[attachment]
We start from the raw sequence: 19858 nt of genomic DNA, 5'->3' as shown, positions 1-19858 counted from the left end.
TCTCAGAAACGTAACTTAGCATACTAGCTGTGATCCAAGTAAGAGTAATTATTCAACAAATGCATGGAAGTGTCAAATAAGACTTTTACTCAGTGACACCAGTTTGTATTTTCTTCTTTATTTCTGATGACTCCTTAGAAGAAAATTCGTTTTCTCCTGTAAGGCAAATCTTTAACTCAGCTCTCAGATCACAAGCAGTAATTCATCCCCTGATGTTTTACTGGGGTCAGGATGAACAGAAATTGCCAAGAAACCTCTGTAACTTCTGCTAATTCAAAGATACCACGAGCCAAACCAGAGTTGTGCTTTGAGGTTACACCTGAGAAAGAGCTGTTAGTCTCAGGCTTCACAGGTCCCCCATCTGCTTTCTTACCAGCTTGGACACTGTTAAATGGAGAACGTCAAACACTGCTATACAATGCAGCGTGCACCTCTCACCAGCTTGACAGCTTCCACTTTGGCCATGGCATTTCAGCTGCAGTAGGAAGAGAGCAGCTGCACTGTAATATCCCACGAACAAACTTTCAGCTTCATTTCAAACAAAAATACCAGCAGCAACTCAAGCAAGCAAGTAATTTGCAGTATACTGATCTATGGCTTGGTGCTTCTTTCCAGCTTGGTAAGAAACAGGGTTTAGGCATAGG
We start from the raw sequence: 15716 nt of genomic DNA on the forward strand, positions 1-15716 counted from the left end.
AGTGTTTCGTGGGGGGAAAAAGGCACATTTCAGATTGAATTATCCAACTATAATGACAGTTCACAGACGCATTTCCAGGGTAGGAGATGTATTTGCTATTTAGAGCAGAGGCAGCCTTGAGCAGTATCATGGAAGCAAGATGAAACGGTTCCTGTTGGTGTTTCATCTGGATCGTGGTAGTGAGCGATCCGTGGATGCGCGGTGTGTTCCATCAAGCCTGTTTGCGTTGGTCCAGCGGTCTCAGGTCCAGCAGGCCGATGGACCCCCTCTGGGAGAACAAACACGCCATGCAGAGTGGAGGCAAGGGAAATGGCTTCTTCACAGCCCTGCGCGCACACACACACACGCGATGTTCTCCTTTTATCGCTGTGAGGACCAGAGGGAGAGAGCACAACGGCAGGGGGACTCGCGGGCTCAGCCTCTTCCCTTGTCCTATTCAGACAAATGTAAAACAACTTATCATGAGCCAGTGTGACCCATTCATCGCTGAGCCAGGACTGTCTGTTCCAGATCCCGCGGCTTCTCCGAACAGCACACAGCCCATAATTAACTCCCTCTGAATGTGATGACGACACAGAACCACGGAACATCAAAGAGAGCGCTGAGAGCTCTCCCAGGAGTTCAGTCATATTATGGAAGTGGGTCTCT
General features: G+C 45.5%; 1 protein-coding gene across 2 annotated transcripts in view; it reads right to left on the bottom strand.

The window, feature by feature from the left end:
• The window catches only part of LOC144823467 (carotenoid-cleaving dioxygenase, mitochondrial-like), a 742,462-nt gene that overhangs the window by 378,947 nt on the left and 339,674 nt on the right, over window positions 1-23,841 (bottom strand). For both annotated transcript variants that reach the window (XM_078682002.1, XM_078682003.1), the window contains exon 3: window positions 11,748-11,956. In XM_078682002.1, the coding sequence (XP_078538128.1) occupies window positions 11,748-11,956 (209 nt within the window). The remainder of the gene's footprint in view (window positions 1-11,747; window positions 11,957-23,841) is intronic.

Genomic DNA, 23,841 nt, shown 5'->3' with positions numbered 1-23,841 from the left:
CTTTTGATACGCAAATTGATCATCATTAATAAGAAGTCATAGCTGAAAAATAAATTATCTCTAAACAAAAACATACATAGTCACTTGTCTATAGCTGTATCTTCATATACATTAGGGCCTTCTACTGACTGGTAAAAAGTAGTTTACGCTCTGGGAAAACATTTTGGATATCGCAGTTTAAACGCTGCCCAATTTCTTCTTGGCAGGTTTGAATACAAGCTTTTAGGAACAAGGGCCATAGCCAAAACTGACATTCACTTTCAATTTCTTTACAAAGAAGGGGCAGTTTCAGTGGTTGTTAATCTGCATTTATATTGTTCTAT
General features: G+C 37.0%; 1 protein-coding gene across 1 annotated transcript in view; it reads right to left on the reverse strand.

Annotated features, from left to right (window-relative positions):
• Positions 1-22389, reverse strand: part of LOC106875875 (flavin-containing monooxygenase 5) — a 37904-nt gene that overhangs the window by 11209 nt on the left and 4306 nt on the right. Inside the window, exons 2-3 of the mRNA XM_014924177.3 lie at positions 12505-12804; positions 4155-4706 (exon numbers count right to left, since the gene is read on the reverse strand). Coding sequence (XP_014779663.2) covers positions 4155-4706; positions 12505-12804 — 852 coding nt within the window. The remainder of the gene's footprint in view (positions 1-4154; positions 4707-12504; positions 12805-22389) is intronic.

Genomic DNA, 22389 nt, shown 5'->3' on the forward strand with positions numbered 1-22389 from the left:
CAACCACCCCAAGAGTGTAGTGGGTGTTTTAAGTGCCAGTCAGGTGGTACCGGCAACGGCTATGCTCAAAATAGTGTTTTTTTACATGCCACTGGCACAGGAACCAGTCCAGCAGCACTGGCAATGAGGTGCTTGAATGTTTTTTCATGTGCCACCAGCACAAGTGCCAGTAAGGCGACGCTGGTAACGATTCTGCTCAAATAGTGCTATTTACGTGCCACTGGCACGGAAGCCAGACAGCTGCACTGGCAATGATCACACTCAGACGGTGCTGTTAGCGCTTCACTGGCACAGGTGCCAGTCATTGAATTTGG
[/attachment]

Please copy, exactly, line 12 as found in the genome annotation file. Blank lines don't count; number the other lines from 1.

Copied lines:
• Positions 1-22389, reverse strand: part of LOC106875875 (flavin-containing monooxygenase 5) — a 37904-nt gene that overhangs the window by 11209 nt on the left and 4306 nt on the right. Inside the window, exons 2-3 of the mRNA XM_014924177.3 lie at positions 12505-12804; positions 4155-4706 (exon numbers count right to left, since the gene is read on the reverse strand). Coding sequence (XP_014779663.2) covers positions 4155-4706; positions 12505-12804 — 852 coding nt within the window. The remainder of the gene's footprint in view (positions 1-4154; positions 4707-12504; positions 12805-22389) is intronic.